This post is about a system we devised and set up at home for me to be able to reject all the annoying phone calls I receive during the day from my laptop, without having to go pick up the phone. If you are also working from home like I do (yes, this is another cool option we have at Igalia!) you might find this hack useful. 😀
Hair rendering and simulation can be challenging, especially in real-time. There are many sophisticated algorithms for it (based on particle systems, hair mesh simulation, mass-spring systems and more) that can give very good results. But in this post, I will try to explain a simple and somehow hacky approach I followed in my first attempt to simulate hair (the mohawk hair of the video below) using a mass-spring system.
There are several methods to create and display a terrain, in real-time. In this post, I will explain the approach I followed on the demo I’m writing for my work at Igalia. Some work is still in progress.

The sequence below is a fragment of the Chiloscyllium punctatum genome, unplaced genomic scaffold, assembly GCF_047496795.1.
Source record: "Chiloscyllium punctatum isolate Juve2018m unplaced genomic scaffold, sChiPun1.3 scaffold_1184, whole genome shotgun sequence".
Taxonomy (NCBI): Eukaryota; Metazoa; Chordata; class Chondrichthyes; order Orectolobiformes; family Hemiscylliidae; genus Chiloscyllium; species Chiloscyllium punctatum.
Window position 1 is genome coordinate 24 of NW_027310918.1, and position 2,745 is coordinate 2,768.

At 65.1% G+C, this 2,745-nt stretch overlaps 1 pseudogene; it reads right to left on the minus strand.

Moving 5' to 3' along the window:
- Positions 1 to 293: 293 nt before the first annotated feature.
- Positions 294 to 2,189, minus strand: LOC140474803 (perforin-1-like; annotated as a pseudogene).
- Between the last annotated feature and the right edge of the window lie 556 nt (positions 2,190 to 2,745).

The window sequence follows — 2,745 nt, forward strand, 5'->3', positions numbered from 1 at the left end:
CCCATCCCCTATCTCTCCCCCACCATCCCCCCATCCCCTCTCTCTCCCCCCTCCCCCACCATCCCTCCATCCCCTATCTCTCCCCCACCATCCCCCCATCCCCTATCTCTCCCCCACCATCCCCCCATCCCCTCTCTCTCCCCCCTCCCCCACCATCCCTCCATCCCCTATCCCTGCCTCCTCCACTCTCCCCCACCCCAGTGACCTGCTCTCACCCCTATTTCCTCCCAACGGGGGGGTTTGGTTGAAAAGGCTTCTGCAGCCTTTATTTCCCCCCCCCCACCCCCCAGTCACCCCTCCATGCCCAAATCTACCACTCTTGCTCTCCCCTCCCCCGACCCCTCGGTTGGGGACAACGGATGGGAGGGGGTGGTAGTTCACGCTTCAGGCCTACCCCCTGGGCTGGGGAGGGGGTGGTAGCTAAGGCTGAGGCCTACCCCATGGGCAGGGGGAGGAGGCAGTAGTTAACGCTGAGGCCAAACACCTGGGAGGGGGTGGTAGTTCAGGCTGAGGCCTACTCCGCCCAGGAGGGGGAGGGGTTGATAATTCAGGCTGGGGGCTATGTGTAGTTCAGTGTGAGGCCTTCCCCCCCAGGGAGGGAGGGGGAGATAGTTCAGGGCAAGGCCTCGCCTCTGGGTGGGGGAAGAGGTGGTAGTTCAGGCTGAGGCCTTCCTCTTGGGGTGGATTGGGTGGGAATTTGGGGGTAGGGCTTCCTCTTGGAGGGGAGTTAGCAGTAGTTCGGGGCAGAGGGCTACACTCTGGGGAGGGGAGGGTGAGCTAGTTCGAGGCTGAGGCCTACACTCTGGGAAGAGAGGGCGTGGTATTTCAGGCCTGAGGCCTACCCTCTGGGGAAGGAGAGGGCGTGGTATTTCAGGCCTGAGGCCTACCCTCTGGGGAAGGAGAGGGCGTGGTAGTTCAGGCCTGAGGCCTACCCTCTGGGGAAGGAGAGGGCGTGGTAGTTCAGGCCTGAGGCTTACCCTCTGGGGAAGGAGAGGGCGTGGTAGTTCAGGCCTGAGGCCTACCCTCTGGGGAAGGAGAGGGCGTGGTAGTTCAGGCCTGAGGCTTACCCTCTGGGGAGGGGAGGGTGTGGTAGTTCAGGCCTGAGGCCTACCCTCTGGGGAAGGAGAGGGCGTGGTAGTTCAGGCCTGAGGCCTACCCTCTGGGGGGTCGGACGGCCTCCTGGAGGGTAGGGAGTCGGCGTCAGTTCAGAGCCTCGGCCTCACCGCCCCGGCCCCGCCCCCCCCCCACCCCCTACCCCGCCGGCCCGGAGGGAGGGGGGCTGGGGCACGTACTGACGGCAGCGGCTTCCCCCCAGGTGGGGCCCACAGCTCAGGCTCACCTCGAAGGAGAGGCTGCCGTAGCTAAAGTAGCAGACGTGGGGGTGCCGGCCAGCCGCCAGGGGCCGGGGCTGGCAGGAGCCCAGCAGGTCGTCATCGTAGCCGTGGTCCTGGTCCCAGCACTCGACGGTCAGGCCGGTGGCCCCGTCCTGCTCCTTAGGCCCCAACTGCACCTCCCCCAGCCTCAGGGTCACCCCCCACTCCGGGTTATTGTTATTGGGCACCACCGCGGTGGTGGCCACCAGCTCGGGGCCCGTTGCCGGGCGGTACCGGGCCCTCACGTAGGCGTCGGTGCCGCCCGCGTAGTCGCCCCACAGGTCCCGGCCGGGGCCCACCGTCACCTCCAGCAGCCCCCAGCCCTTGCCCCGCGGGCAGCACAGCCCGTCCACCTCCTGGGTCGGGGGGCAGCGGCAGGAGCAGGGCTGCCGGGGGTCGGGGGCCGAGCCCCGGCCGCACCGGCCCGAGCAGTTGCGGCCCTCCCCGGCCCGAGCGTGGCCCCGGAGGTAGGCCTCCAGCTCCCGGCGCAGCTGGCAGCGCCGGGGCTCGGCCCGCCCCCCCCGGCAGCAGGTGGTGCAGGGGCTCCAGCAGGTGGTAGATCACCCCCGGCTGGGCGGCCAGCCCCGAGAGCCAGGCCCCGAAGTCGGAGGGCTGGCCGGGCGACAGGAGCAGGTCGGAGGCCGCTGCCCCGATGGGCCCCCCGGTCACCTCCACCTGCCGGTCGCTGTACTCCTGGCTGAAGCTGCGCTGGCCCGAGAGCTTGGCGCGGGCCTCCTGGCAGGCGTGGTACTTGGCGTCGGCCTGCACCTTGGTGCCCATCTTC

So far, I hadn’t try to morph 3D objects to other 3D objects and I thought it’s something tricky to do. Today, I realized how simple and easy it is when I wrote this small test:
If you carefully choose the 3D models to have the same number of polygons, and to meet a few topological requirements, then you only need to interpolate the values of the meshes’ vectors, normals (and materials, textures, whatever you need) and draw the intermediate mesh every time. As interpolation parameter you can choose the values of a positive function that varies from 0 to 1 and backwards (I used (sin(msecs/factor) + 1)/2) to have that continuously changing effect. And that’s all!
To create a GBM buffer you first need to create a drm device and then use its device descriptor to create a gbm device. To do this under X you need a way to tell xserver which device you use to avoid permission issues. Here’s an example where I create a gbm buffer under X and then authenticate to the X server: